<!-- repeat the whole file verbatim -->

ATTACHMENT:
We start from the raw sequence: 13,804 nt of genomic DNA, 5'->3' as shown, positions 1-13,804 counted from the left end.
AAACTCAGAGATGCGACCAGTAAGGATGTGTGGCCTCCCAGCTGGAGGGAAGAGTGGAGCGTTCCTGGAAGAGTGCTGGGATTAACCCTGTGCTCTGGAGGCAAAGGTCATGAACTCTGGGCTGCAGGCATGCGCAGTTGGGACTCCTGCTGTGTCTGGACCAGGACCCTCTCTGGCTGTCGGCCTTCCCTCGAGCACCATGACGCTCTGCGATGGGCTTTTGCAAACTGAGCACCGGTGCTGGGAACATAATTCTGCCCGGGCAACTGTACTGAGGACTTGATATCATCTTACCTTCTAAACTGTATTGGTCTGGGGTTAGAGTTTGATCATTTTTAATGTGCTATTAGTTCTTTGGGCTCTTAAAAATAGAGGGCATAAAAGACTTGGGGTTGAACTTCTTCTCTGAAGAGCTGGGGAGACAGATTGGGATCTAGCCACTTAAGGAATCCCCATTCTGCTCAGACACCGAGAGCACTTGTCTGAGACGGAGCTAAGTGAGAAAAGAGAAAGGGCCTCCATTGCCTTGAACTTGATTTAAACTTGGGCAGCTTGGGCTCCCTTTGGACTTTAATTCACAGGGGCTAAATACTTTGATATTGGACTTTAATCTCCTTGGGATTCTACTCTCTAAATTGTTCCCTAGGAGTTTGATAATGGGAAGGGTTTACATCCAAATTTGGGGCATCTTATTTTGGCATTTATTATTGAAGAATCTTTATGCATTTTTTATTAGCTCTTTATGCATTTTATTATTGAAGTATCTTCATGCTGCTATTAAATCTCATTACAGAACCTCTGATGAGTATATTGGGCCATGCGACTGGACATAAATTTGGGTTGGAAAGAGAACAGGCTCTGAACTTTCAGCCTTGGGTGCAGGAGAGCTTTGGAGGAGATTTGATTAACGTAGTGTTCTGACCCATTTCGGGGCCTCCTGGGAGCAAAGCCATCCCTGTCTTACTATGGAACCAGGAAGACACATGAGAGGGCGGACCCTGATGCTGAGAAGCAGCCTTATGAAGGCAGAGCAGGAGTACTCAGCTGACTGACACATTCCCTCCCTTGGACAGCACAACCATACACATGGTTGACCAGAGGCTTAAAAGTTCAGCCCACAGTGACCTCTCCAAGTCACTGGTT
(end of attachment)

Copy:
We start from the raw sequence: 13,804 nt of genomic DNA, 5'->3' as shown, positions 1-13,804 counted from the left end.
AAACTCAGAGATGCGACCAGTAAGGATGTGTGGCCTCCCAGCTGGAGGGAAGAGTGGAGCGTTCCTGGAAGAGTGCTGGGATTAACCCTGTGCTCTGGAGGCAAAGGTCATGAACTCTGGGCTGCAGGCATGCGCAGTTGGGACTCCTGCTGTGTCTGGACCAGGACCCTCTCTGGCTGTCGGCCTTCCCTCGAGCACCATGACGCTCTGCGATGGGCTTTTGCAAACTGAGCACCGGTGCTGGGAACATAATTCTGCCCGGGCAACTGTACTGAGGACTTGATATCATCTTACCTTCTAAACTGTATTGGTCTGGGGTTAGAGTTTGATCATTTTTAATGTGCTATTAGTTCTTTGGGCTCTTAAAAATAGAGGGCATAAAAGACTTGGGGTTGAACTTCTTCTCTGAAGAGCTGGGGAGACAGATTGGGATCTAGCCACTTAAGGAATCCCCATTCTGCTCAGACACCGAGAGCACTTGTCTGAGACGGAGCTAAGTGAGAAAAGAGAAAGGGCCTCCATTGCCTTGAACTTGATTTAAACTTGGGCAGCTTGGGCTCCCTTTGGACTTTAATTCACAGGGGCTAAATACTTTGATATTGGACTTTAATCTCCTTGGGATTCTACTCTCTAAATTGTTCCCTAGGAGTTTGATAATGGGAAGGGTTTACATCCAAATTTGGGGCATCTTATTTTGGCATTTATTATTGAAGAATCTTTATGCATTTTTTATTAGCTCTTTATGCATTTTATTATTGAAGTATCTTCATGCTGCTATTAAATCTCATTACAGAACCTCTGATGAGTATATTGGGCCATGCGACTGGACATAAATTTGGGTTGGAAAGAGAACAGGCTCTGAACTTTCAGCCTTGGGTGCAGGAGAGCTTTGGAGGAGATTTGATTAACGTAGTGTTCTGACCCATTTCGGGGCCTCCTGGGAGCAAAGCCATCCCTGTCTTACTATGGAACCAGGAAGACACATGAGAGGGCGGACCCTGATGCTGAGAAGCAGCCTTATGAAGGCAGAGCAGGAGTACTCAGCTGACTGACACATTCCCTCCCTTGGACAGCACAACCATACACATGGTTGACCAGAGGCTTAAAAGTTCAGCCCACAGTGACCTCTCCAAGTCACTGGTT